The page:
Fight the Fear: 5 Steps

A friend recently asked me this question: Is it normal for writers to think their own work is never good enough?

My Answer

OMG, yes! I don't know of a single GOOD writer who finishes a manuscript and thinks, "Wow. This is fantastic." We are all creatures of insecurity.

I've been published by 5 different publishers including my French publisher, and I still doubt everything I write. I've got more than a million books in print floating around the planet, and I don't know how many ebook sales, and I still feel that way. I can finish a chapter and be satisfied with it. Overnight I get this gnawing anxiety. The next morning when I sit at the computer, I know what I wrote the day before is pure crap.

When I finish a book, it's so hard to just click the PUBLISH button. That's the way it used to be when I sent a finished manuscript to my editor. I'm was always convinced it was terrible, and that it would never sell.

Not Just Me

Guess what? It's not just me who thinks this way. I personally know enough "household name" authors who feel the same way!

I think we sometimes just get to the point of "oh, hell, just publish the damn thing and move on" stage. Otherwise, there would never be any books published. *LOL*

The oddest thing is that the people who brag about how good their books are--and I don't mean some kind of marketing statement or obvious promotion statement--but an honest to God conviction that their writing is the greatest thing since sliced bread? Those people are the ones whose books are crap!!!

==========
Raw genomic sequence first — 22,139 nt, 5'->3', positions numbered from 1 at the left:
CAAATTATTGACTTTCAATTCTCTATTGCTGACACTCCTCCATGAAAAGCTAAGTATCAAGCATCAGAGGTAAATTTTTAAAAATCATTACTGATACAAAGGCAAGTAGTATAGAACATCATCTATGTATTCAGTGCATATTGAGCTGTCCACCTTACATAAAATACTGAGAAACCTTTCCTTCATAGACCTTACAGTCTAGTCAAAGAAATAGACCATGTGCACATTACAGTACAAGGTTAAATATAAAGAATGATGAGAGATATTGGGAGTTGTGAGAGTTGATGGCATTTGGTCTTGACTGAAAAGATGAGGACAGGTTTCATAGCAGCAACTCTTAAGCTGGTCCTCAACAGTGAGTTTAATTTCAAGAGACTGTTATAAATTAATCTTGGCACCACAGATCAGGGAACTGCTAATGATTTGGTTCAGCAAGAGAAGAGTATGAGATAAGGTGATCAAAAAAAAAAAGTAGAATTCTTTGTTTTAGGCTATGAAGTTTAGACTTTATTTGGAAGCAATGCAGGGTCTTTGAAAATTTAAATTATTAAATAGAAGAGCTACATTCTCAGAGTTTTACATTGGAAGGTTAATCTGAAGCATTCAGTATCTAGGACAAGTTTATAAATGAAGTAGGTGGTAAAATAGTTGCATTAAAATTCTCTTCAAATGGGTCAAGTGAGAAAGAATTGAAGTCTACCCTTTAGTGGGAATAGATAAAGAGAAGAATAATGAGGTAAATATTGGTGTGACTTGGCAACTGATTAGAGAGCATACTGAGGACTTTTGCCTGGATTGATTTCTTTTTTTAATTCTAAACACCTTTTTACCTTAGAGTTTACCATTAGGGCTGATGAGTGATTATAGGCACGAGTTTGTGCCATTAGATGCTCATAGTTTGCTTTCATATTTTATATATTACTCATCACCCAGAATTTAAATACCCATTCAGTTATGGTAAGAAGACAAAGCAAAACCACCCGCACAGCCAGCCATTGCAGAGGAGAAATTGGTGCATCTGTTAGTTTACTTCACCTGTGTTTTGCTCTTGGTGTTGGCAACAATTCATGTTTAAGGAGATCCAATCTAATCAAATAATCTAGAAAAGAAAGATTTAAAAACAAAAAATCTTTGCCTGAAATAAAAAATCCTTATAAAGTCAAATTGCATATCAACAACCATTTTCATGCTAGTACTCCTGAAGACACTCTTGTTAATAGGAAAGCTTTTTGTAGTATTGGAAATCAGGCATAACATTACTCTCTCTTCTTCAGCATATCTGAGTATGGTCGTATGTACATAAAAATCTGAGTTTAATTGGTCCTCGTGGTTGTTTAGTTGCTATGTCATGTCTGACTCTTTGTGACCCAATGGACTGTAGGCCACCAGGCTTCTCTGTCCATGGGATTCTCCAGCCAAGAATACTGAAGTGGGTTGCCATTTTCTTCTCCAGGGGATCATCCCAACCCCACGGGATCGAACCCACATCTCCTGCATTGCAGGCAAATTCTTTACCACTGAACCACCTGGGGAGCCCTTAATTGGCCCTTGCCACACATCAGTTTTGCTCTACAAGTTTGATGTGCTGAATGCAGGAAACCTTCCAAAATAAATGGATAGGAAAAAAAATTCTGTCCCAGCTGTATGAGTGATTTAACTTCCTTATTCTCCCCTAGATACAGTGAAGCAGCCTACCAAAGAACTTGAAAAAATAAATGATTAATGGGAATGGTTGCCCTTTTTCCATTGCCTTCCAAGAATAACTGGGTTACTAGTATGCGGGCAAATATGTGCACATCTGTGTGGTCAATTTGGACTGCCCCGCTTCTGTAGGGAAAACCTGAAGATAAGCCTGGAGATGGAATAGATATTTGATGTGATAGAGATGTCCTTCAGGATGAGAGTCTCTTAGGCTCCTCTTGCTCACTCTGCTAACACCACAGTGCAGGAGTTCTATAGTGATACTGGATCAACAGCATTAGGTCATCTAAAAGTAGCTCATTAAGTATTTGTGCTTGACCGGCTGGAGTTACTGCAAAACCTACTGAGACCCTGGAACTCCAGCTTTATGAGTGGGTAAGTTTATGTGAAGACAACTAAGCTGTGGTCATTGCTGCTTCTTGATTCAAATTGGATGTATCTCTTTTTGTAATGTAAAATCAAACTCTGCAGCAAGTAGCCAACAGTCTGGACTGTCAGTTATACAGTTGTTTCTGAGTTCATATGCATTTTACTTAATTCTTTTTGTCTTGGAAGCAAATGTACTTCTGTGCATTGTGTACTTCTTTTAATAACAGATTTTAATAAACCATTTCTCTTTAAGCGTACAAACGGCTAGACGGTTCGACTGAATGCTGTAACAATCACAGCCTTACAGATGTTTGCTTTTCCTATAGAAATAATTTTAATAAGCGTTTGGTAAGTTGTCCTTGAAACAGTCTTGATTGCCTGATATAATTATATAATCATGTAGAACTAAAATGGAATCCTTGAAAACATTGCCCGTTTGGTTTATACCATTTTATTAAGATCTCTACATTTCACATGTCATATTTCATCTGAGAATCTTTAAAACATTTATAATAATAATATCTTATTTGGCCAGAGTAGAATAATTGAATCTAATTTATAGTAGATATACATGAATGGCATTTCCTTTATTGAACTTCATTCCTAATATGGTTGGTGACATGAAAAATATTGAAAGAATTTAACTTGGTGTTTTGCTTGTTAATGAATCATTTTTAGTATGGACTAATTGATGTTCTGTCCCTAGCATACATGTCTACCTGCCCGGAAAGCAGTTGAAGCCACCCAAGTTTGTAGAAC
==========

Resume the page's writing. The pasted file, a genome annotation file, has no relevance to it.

I think you have to tread the fine line of perfectionism, knowing that your work will never be what you want it to be in your eyes, and the reality that it really is good enough to publish.

Emotion Married to Fear

Feeling insecure about your writing, feeling a lack of confidence--that's emotion and fear bound together. You will find no joy with your writing career if you are controlled by emotion and fear.

Instead, one must learn to intellectualize about the writing. That's using your conscious brain to work for you rather than against you. Doing this will help muffle the little editor inside you who screams, "You and your writing suck."

5 Tips to Fight the Fear

1. Accept that there will be a certain amount of fear, but work to keep it at a manageable level.

2. Instead of doubting and being depressed by every sentence that you see as inferior when compared to others, cut yourself a break.

Say: I am a good writer. I love my work. I've written, published, and sold books. Readers like my books. I've successfully written before, and I will this time. Say it. Write it. Think it. Internalize it until it is your first response when the going gets tough.

3. Become conscious of your self-defeating thoughts so that you can DEFEAT them.

With each of the above affirmative sentences, you'll find the evil person inside you refuting them. For every negative thought that crops up, immediately replace it with a positive message. That's how to fight the fear and win.

Make your positive messages to yourself a mantra and say it as many times as you need so you keep moving forward.

4. Accept the truth that any writing is hard if done properly.

Quit thinking it's easy. An accounting job is hard if done properly, so is a legal case, a nine-to-five clerical job, or any other worthwhile demanding job.

5. Relationships are important.

Don't lose sight of the people in your life because you're so obsessed with writing successfully. Being a writing workaholic is as rewarding as being any kind of workaholic--you may get a lot of work done, but are you happy? Take time to live your real life, and it will pay rewards in your writing life.

Takeaway Truth

Repeat after me. "I am a good writer. I deserve to succeed."

1 comment:

  1. helpful tips to share
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